Since the evidence offered on voir dire in this case is insufficient to support the crucial findings, it necessarily follows that *718defendant’s incriminating statement to Officer Causey was erroneously admitted. This entitles defendant to a new trial because we cannot say that there was no reasonable possibility that the evidence complained of contributed to defendant’s conviction so as to render its admission harmless. Chapman v. California, 386 U.S. 18, 17 L.Ed. 2d 705, 87 S.Ct. 824 (1967); State v. Taylor, 280 N.C. 273, 185 S.E. 2d 677 (1972).
Cases cited and relied on by the Court of Appeals are factually distinguishable. In State v. Riddick, 291 N.C. 399, 230 S.E. 2d 506 (1976), -defendant stated he would not answer further questions and wanted to consult a lawyer which request was scrupulously honored. Thereafter, defendant reflected upon the incredibility of his original story in light of the evidence against him, decided to change his statement to the officers to make it more plausible, and invited them to listen while he related his revised version. This statement was held to be competent and rightly so.
In State v. Jones, 278 N.C. 88, 178 S.E. 2d 820 (1971), defendant stated when arrested that “he would rather not talk about it right now.” Nothing indicates that the officers attempted to question him further at that time. Thereafter defendant, after having been fully advised of his constitutional rights, not only freely consented but invited the police officer to resume talks with him. His statement was held to be competent and rightly so.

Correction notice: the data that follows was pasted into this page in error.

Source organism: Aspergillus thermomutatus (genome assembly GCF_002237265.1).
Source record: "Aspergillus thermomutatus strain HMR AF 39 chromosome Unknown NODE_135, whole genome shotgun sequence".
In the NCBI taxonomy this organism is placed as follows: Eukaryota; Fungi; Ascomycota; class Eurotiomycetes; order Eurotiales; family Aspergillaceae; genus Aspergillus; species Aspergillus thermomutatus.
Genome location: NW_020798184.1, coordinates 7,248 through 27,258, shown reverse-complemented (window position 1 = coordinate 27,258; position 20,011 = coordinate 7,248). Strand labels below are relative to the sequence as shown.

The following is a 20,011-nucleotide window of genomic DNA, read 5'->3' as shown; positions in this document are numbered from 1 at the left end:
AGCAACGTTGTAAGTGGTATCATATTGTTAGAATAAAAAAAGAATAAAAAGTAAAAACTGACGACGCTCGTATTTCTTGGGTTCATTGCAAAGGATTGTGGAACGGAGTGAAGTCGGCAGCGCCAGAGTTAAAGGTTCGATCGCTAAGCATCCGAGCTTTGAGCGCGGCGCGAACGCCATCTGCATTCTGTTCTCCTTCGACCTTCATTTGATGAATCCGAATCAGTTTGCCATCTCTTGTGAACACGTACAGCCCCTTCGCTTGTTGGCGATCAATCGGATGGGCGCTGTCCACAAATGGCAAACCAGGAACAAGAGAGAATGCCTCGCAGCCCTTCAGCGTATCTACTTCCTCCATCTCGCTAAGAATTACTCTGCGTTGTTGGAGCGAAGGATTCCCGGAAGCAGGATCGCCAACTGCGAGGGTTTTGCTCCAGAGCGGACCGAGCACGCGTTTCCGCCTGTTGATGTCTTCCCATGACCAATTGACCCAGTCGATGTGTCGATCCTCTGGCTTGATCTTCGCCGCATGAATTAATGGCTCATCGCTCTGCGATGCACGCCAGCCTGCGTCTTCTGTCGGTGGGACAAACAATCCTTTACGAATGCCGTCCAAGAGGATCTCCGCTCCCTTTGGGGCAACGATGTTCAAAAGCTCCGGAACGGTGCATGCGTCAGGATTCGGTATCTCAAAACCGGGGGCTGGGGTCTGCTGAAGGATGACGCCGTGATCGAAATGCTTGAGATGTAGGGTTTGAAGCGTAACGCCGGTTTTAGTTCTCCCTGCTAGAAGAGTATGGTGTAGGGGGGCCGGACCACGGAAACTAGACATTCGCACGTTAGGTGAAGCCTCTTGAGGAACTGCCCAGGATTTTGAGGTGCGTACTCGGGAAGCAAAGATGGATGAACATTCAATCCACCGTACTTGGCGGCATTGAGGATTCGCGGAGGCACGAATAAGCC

In State v. Bishop, et al., 272 N.C. 283, 158 S.E. 2d 511 (1968), the evidence on voir dire was to the effect that defendants were informed of their rights prior to interrogation on their first day in custody but made no statements at that time. One defendant expressly declined to talk until he consulted a lawyer. On the following day, after again being informed of their rights, defendants made inculpatory statements to the police. Held: The fact that defendants declined to make any statements in their first interrogation did not render incompetent any subsequent statements made to police officers, it affirmatively appearing that defendants were adequately advised of their constitutional rights at each interrogation and that their statements were in fact freely and understandingly made.
Michigan v. Mosley, 423 U.S. 96, 46 L.Ed. 2d 313, 96 S.Ct. 321 (1975), holds that the decision in Miranda establishes standards to *719protect the constitutional privilege against compulsory self-incrimination during police interrogation but does not establish a requirement that once a person has indicated a desire to remain silent, questioning may be resumed only when counsel is present. Mosley recognizes that the Miranda rule does not bar a subsequent statement by a defendant who, after having been fully advised of his constitutional rights, freely and voluntarily waives his right to remain silent and his right to counsel and invites the officer to resume talks with him.
For reasons stated, defendant’s motion to suppress his incriminating statement should have been allowed. The decision of the Court of Appeals is therefore reversed and defendant is awarded a